One of the unofficial but defining principles in the Southern Baptist Convention has always been that the leadership doesn’t speak ill against other leaders in the denomination. It’s almost as if there is a blood oath that must be sworn upon taking a leadership role–the principle has been often derided by critics as the “Eleventh Commandment.”
It appears things are changing–as the denomination scurries amid growing controversy and the looming possibility of schism, many of the current leaders are running cover over their own rear ends.
In the wake of the departure of former Ethics and Religious Liberty Commission (ERLC) leader, Russell Moore, Executive Committee head, Ronnie Floyd is now taking a defensive stance against Moore who leaked a letter to the public that he addressed to current Southern Baptist president, JD Greear.
In this letter, Moore accused the Executive Committee of forcing him to live in “psychological terror” during his tenure as president of the ERLC because the Executive Committee investigated him over his role in causing a drop in funding to the denomination’s Cooperative Program. He then insisted that opposition to him wasn’t because of his theological terrorism, but because he was anti-Trump and accused the Executive Committee was complicit in covering up sexual abuses in churches and wanted Moore removed because he was devoted to exposing these abuses.
Of course, Moore’s accusations are nonsense and Executive Committee leader, Ronnie Floyd believes so too. In a statement released by Floyd in response to Moore’s letter, Floyd writes that “for those matters of which I was present, I do not have the same recollection of these occurrences as stated.”
Russell Moore was also contradicted by Georgia Baptist leader, Tommy Fountain Sr., who says that Russell Moore’s claim that a second task force was launched to investigate claims against him was “false.”
“There has never been such a task force in Georgia,” said Tommy Fountain Sr., chairman of the Georgia Baptist Mission Board’s Executive Committee. “I can’t speak to why Russell Moore made this claim, but I can state categorically that it isn’t true.”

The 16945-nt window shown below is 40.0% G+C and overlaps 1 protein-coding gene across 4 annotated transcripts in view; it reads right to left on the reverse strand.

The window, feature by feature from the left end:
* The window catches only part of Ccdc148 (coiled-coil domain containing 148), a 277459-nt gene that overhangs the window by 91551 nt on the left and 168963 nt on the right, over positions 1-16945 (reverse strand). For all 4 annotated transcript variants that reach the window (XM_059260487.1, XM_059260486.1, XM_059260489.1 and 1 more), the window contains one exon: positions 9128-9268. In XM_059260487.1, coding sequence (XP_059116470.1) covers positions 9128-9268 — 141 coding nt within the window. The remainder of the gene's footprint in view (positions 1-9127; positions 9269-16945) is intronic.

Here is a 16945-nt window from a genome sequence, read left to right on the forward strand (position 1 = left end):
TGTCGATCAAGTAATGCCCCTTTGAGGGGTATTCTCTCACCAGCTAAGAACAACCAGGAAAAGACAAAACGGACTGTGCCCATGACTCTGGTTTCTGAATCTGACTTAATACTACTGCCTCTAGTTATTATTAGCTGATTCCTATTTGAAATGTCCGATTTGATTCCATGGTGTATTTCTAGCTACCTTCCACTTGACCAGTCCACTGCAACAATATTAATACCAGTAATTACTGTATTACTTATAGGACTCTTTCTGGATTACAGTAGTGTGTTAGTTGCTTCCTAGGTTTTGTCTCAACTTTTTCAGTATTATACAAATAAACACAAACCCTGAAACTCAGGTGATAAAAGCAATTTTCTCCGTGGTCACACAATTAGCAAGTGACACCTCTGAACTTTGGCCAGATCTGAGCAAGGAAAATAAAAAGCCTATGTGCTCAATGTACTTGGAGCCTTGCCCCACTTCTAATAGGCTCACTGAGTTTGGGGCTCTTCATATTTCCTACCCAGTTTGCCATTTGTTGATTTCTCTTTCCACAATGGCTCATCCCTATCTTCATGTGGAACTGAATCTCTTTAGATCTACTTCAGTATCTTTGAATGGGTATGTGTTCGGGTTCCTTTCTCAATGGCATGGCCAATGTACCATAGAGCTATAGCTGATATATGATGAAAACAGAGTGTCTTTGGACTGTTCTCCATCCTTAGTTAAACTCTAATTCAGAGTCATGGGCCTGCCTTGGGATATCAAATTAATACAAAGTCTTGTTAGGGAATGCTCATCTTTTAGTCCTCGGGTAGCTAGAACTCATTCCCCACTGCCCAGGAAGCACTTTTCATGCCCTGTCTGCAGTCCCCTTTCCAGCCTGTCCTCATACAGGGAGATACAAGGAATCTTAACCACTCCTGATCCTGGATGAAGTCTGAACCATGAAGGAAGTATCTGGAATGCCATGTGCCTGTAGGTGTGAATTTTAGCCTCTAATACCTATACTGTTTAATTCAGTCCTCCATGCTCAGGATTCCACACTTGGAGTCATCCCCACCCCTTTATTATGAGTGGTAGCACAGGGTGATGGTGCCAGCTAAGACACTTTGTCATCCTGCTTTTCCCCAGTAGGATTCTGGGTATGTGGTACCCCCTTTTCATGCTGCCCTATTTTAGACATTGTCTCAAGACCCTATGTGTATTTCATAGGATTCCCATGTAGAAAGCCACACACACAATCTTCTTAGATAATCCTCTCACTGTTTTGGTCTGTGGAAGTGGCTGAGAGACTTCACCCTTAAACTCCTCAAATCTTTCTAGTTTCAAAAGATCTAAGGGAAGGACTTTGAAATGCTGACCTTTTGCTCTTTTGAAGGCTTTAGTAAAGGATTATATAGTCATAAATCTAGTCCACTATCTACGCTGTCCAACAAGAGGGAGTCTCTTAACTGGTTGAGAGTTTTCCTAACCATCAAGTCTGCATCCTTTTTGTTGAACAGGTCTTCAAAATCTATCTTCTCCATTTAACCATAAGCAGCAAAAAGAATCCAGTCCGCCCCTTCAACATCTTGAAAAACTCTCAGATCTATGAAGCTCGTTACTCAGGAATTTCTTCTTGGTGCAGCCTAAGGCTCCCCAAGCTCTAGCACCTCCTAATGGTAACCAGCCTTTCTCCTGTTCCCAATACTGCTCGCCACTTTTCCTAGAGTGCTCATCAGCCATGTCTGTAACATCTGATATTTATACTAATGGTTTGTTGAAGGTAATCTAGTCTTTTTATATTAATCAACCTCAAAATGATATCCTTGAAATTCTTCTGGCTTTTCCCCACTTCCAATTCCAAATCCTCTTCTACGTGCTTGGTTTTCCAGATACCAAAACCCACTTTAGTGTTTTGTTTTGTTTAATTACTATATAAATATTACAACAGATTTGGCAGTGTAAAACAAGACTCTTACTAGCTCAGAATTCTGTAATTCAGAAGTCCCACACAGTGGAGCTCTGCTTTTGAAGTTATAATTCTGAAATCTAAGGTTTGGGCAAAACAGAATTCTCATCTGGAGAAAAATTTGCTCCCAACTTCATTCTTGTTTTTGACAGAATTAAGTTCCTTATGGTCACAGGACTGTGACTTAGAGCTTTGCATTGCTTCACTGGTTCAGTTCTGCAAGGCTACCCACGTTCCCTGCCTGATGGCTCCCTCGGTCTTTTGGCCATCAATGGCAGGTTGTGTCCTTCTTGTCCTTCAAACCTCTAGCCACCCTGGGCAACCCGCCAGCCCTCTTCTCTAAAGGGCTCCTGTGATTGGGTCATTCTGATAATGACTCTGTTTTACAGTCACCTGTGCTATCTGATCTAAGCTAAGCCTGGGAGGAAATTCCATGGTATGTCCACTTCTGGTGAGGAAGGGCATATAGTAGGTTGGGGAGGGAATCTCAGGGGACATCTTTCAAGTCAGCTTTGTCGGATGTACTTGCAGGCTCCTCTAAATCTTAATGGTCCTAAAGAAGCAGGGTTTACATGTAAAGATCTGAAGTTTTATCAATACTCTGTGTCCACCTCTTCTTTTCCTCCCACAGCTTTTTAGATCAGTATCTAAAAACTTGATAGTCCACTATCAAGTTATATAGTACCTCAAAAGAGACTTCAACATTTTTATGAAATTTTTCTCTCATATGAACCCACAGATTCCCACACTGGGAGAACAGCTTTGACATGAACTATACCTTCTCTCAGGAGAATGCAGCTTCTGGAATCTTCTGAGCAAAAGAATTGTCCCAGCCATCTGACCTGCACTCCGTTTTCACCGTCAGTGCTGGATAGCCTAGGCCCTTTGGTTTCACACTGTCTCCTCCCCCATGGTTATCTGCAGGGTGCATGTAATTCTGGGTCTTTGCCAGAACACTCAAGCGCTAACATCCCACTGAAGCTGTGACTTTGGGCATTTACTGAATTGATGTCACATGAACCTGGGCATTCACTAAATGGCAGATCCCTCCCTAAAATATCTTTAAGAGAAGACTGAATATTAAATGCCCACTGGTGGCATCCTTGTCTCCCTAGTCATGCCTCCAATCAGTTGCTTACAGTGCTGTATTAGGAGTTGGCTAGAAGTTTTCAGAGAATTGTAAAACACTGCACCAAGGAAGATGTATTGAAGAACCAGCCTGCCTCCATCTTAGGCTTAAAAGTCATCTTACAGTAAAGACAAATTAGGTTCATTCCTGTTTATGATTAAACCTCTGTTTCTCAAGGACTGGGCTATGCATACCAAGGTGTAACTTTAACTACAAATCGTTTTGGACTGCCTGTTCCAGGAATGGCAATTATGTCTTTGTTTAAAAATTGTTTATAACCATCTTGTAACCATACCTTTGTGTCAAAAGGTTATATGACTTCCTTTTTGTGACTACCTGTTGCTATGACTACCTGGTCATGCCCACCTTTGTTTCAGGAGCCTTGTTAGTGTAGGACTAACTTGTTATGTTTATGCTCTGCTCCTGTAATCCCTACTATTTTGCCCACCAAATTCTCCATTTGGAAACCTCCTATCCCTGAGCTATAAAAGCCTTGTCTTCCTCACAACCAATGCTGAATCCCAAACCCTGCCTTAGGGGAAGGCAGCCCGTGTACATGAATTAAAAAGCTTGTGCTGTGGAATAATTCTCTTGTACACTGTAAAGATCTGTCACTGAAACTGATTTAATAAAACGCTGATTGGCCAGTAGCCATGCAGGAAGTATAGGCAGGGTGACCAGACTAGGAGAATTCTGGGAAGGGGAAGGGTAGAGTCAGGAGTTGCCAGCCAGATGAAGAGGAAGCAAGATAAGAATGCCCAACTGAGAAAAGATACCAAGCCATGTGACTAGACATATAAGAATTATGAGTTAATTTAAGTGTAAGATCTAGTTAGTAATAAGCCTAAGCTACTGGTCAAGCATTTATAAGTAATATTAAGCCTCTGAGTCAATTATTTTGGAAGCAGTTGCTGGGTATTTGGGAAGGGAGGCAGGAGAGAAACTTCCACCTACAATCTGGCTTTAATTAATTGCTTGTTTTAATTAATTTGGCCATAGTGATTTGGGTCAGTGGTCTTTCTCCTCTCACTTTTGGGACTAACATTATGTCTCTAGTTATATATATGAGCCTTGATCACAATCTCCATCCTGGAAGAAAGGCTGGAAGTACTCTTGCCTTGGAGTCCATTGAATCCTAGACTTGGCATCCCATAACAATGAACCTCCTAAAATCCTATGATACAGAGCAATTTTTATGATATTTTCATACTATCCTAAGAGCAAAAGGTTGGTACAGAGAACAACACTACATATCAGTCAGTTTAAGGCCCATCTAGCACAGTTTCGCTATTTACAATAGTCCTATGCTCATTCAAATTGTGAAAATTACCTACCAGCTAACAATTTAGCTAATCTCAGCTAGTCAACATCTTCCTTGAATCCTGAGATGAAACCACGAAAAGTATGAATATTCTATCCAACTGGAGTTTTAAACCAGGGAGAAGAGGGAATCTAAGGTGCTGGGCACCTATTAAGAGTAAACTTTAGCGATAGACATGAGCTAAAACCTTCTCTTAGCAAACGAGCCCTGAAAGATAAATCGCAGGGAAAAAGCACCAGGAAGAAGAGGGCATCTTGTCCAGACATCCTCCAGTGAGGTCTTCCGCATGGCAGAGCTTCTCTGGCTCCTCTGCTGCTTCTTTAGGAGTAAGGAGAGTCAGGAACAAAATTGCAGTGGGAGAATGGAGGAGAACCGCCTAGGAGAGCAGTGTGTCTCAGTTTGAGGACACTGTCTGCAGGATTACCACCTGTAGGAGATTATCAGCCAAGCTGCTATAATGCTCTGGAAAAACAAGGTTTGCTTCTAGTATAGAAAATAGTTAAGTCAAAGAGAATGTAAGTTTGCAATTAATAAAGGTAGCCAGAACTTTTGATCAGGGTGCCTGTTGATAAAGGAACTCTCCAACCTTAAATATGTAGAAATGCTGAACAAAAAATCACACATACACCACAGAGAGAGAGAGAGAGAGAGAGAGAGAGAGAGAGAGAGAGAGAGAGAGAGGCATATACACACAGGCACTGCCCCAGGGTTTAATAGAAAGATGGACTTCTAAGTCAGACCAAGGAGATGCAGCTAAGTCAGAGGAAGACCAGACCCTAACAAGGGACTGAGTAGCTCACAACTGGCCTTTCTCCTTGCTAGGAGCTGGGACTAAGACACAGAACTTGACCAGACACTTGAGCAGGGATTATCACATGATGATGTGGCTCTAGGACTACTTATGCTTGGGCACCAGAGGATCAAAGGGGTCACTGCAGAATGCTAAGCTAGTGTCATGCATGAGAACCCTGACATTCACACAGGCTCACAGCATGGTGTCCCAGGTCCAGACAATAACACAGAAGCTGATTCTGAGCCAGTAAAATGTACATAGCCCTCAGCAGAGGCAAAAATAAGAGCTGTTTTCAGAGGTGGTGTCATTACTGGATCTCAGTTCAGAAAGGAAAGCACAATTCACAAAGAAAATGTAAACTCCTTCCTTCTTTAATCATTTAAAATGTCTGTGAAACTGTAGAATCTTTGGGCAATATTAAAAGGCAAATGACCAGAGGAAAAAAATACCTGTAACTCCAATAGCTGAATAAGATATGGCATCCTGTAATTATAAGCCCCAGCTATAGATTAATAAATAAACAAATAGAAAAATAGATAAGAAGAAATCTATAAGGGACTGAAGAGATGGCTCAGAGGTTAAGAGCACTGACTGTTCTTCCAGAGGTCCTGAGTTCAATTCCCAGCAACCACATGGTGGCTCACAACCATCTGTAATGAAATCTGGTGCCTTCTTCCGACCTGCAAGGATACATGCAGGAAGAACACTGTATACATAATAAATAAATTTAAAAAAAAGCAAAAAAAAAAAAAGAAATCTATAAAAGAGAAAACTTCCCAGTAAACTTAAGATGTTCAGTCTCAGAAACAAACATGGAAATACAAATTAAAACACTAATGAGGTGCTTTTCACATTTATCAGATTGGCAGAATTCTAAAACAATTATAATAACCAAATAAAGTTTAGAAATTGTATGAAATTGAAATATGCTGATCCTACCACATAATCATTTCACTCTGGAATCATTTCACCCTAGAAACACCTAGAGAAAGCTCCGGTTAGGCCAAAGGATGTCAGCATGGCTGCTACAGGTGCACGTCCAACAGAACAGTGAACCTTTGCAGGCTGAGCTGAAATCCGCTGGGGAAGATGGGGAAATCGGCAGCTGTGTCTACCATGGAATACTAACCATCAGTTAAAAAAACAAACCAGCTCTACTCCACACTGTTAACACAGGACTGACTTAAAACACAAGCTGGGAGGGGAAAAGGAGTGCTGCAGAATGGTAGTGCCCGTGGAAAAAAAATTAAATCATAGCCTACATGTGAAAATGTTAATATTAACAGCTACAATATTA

In response to the the response by these two men, Philip Bethancourt, Russell Moore’s right-hand man at the ERLC published his own “whistleblower” report supposedly proving that Russell Moore didn’t lie or even exaggerate–that he was completely honest.
That “bombshell” report can be read in its entirety, at this link. In summary, the report is a list of five audio clips from two separate meetings between the ERLC and Executive Committee leadership–which included Ronnie Floyd in one meeting and current SBC presidential nominee, Mike Stone, who worked for the Executive Committee at the time, in the other. These audio clips supposedly exonerated Russell Moore and impugned Floyd and Stone as Bethancourt accused these men of the following things:
- Audio Clip – Ronnie Floyd questions the lack of restrictions on Caring Well Conference speakers
- Audio Clip – Ronnie Floyd voices Executive Committee complaints about Rachael Denhollander
- Audio Clip – Ronnie Floyd suggests his primary concern is not survivors but to “preserve the base”
- Audio Clip – Mike Stone discloses that the Bylaws Workgroup abandoned pursuit of a Credentials Committee and perceived themselves as victims
- Audio Clip – Mike Stone suggests approaches like mine to the Credentials Committee are “unseemly”
Interestingly, upon listening to these clips without Bethancourt’s written commentary, nobody in their right mind would have come to the conclusion that these men were trying to do what Moore or Bethancourt are accusing them of. And certainly, nobody would come away with a sense that these men were trying to cover up sexual abuse, as Russell Moore has repeatedly alleged in his letters to Greear. In fact, the tone of Moore in these meetings wouldn’t suggest that he even thought these men were trying to do that at the time. They were simply having an honest, closed-door meeting about the logistics of having questionable speakers speak at Southern Baptist events and the best way to move forward.
Clearly, the divide in the Southern Baptist Convention is growing. While there are many reasons to split, the biggest is the progressive shift away from the inerrancy of Scripture and the embrace of theological liberalism. The idea is that it is the mission and focus of the Church to right the wrongs of social and economic inequality. Primarily, the movement advocates for an unbiblical view of man and sin and instead looks to secular ideology, such as Critical Theory (Marxism), for guidance.
While we don’t necessarily enjoy watching the denomination crumble, we can only conclude that this is a good and right move by God who is burning the Southern Baptist Convention to the ground and hopefully, if God wills it, it will go up in flames forever.
God doesn’t need a Southern Baptist Convention–he needs faithful pastors and leaders who will defend the truth against all opposition.